WTF is helping women thrive despite being the minority within the tech industry.

In order for women to excel as entrepreneurs while navigating male-dominated careers, Brax knew that they had to band together and leverage their shared resources to equalize power across gender lines. It may seem like too great a feat for one woman, even one company, to accomplish, but WTF is certainly leading the way.

Supporting Women In Tech

According to research conducted by Harvard Business Review, "women outscored men on 17 of the 19 key leadership capabilities that differentiate excellent leaders." Women bring innovation and problem-solving abilities while contributing towards the overall growth of a company. And preparing women for leadership positions in the tech field, where they will become increasingly more welcomed, has been a major priority for Brax.

Photo by Christina @ wocintechchat.com

Brax's fundraising experiences enlightened her to the deep inequality between male and female founders, so she made the decision to bootstrap WTF from the very beginning as a completely grassroots organization. And it has remained so ever since. Brax believes that unconscious bias is one of the leading drivers of the funding gap, but it is not the only problem. She knows that the lack of diverse people, voices, and experiences at the funding table are also hindering women from receiving the funds they need. But Brax is providing a opportunity to challenge the status quo for how society views women leaders.

Brax has made it the mission of WTF to create an army of diverse role models and give female founders direct access to investors. Her organization has successfully accomplished this by hosting several events such as a Founder & Funder networking night, pitch training, and their Fundher Pitch competition. Even with events that give female founders access to female-focused VC funders, Brax knows that this is enough to close the funding gap.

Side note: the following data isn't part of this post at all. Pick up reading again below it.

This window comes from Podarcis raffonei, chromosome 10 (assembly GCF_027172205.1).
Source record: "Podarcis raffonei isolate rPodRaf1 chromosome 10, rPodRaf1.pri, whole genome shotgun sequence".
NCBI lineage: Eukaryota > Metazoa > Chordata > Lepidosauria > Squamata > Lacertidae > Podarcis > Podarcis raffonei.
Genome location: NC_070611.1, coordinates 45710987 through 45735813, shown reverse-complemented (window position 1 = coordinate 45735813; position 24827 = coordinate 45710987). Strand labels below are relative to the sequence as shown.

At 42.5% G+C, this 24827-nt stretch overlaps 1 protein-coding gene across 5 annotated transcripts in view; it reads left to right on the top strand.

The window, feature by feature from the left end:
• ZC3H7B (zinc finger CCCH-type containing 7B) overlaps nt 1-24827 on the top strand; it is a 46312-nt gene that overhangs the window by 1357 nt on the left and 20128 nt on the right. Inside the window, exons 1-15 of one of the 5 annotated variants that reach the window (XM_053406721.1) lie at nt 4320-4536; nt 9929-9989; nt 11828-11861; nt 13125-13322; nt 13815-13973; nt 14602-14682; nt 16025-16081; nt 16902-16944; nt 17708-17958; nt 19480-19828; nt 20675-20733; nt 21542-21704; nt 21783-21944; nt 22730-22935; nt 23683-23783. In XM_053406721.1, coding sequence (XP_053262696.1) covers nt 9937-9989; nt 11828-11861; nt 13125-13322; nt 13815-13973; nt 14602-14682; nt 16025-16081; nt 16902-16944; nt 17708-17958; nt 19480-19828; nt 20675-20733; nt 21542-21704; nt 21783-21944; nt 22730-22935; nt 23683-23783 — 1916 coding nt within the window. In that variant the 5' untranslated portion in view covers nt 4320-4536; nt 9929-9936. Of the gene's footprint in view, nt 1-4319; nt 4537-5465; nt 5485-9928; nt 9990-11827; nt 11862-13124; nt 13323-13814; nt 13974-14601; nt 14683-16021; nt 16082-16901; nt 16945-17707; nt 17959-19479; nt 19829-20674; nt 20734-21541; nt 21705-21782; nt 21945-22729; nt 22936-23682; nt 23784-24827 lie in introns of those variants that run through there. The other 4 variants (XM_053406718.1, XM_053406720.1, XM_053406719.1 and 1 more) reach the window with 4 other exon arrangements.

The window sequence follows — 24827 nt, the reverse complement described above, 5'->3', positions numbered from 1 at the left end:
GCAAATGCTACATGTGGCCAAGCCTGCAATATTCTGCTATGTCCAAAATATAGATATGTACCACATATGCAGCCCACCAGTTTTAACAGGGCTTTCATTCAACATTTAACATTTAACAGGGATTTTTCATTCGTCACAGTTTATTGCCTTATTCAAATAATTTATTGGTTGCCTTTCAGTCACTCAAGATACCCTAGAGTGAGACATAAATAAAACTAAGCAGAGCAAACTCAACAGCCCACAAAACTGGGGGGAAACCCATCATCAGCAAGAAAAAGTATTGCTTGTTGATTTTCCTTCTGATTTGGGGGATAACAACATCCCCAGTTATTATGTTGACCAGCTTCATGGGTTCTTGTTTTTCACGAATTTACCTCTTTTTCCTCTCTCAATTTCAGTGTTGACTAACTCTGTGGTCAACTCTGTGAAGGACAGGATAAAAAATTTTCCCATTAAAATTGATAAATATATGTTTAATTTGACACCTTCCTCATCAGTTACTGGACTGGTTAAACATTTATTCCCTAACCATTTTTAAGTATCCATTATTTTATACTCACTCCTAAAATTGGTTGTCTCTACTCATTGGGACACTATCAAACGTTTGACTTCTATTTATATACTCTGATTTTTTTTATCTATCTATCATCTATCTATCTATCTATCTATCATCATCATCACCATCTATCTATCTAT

I believe having more female funders in the venture capital space will certainly help close the funding gap. But that's not the only way to solve this problem. It's not an either-or situation.

Closing The Funding Gap

Several studies have already shown that female-led startups have a higher ROI than male-only led startups, yet a mere 2.7% of all VC funds go to women. Brax refers back to a PwC research report that suggest not only does this reality mean missed investments for investors but also for our economies. By overlooking half the population, one that offers a particular abundance of potential, there is a direct impact on the productivity and competitiveness of the economy. With studies such as these, coupled with her lived experience as a female founder, Brax equips women with the necessary tools to become leaders in the tech space. She is building women up as leaders and skilled entrepreneurs who understand how to utilize technology to their advantage and make themselves more investable.

Courtesy of Terri Brax

As Brax continues to succeed as an entrepreneur and ally to all women, she is far from finished expanding WTF's mission and outreach. Their membership has already grown through word of mouth and community partnerships. Furthermore, online platforms have allowed more women to find empowerment through the organization. Their community that once exclusively focused on female founders is now welcoming women with positions at major corporations as well as entry-level women who show interest in careers in technology